1

Suppose that I have marks 'a and 'b, and I want to search for all occurrences of foo between them.

The ex command

:'a,'bs/foo/bar

will replace only between 'a and 'b. Is there any command like

:'a,'b/foo

that will find foo only between those two marks? (That exact syntax does something, but I can't figure out what. It doesn't seem to be what I want.)

3

You can use \%>'m and \%<'m to match after and before a given mark, m.

/\%>'afoo\%<'b

For more helps see:

:h /\%'m
  • Thank you! And then some more characters. – LSpice Mar 15 '18 at 18:06
  • Do you know what my imaginary syntax :'a,'b/foo is doing? The effect that I observe is that I jump to some other part of the document, way outside the mark-delimited region, but I can't figure out why I'm going there. – LSpice Mar 15 '18 at 18:08
  • 1
    'a,'b is a range. So you can actually type this out as it to see what it does: :'a,'b. It will move to the 'b position as that is the end of the range. You then execute a command, e.g. /. So it searches for foo after line 'b. For more help see :h :range – Peter Rincker Mar 15 '18 at 18:11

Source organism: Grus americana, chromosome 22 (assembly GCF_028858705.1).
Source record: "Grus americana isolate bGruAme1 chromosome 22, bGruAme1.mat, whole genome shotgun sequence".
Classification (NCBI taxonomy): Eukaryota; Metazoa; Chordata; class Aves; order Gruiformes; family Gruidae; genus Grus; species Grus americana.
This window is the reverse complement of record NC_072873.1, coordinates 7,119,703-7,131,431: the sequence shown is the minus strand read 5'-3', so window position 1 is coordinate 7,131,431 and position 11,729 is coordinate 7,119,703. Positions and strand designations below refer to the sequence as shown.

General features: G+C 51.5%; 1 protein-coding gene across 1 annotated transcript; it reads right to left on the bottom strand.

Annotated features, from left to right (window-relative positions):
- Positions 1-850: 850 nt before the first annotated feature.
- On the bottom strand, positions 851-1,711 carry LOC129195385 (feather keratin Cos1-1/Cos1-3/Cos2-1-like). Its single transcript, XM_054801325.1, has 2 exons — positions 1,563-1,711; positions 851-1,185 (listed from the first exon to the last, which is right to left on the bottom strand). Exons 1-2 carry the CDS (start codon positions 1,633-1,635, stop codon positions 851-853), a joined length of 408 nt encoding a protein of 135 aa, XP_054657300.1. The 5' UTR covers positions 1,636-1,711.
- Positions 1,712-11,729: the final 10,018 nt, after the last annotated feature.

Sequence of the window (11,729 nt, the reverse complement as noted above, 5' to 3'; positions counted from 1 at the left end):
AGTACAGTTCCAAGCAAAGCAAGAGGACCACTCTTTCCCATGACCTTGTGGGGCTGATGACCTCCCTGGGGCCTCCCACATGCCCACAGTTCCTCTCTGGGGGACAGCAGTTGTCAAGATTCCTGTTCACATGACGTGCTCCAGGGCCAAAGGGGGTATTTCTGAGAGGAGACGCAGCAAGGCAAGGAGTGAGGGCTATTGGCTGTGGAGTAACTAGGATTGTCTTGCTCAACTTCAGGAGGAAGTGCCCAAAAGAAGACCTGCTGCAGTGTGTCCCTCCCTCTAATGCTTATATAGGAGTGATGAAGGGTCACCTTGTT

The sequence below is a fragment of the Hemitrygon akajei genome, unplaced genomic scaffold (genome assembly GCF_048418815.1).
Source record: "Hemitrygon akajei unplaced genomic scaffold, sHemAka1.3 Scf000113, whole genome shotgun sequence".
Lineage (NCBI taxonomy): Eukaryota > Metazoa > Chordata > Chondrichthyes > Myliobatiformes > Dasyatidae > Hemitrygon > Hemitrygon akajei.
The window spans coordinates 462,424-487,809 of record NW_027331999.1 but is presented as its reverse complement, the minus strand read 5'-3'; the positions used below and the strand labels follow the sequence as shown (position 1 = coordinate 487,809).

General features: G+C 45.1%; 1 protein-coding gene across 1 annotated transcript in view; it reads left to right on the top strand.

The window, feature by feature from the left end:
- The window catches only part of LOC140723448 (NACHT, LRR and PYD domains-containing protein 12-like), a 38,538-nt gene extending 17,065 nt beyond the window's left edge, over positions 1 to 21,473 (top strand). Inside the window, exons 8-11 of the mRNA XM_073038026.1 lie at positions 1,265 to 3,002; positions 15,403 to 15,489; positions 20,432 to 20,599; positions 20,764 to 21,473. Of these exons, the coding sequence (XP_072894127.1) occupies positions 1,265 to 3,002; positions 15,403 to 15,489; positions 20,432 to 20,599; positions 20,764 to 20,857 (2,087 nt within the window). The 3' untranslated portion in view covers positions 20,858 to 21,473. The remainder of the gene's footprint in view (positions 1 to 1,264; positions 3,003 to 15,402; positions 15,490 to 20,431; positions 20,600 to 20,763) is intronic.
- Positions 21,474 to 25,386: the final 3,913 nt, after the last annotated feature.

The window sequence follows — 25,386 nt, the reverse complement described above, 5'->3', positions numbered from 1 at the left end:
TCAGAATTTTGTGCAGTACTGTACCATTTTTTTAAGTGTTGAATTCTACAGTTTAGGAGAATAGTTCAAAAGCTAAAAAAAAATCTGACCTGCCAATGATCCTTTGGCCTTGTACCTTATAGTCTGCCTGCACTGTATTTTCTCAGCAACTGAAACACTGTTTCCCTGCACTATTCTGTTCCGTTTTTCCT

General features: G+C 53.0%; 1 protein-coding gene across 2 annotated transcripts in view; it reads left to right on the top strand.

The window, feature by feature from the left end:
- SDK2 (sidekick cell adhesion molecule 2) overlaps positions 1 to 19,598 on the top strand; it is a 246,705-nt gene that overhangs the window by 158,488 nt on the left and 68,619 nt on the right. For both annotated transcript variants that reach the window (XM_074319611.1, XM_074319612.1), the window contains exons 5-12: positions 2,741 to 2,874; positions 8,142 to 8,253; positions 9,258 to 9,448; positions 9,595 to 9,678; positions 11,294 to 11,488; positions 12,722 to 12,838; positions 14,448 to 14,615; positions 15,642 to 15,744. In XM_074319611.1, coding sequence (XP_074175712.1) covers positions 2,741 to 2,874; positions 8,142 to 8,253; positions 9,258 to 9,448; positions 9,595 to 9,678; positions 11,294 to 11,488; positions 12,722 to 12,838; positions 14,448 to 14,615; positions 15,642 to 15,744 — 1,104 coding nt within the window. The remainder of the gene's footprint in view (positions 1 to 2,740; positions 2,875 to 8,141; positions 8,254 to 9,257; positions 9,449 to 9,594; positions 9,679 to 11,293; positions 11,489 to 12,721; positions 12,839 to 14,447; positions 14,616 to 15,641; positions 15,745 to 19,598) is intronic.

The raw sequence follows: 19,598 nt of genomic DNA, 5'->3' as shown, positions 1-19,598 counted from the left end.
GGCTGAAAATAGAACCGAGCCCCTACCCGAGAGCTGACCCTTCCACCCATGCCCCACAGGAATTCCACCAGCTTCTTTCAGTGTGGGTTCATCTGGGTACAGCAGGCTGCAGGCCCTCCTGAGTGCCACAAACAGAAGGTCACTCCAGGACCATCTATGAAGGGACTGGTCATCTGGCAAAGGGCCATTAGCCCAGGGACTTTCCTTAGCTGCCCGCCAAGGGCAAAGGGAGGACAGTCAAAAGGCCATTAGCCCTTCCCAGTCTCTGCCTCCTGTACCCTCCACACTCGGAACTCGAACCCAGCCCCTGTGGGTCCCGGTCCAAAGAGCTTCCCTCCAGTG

• Ah, I didn't realise that I was inadvertently concatenating two commands. Thanks! – LSpice Mar 15 '18 at 18:40
  • @LSpice, see if you can learn how this one works: :'a,'b/hello/d "delete from the line of mark a through the first line containing the word hello after the line of mark b" – Mass Mar 15 '18 at 19:17
0

FWIW: :'a,'bs/foo//n substitute foo with nothing and choose 'no' when asked for the replacement. afterwards just hit the next (n) to get to the next occurrence.

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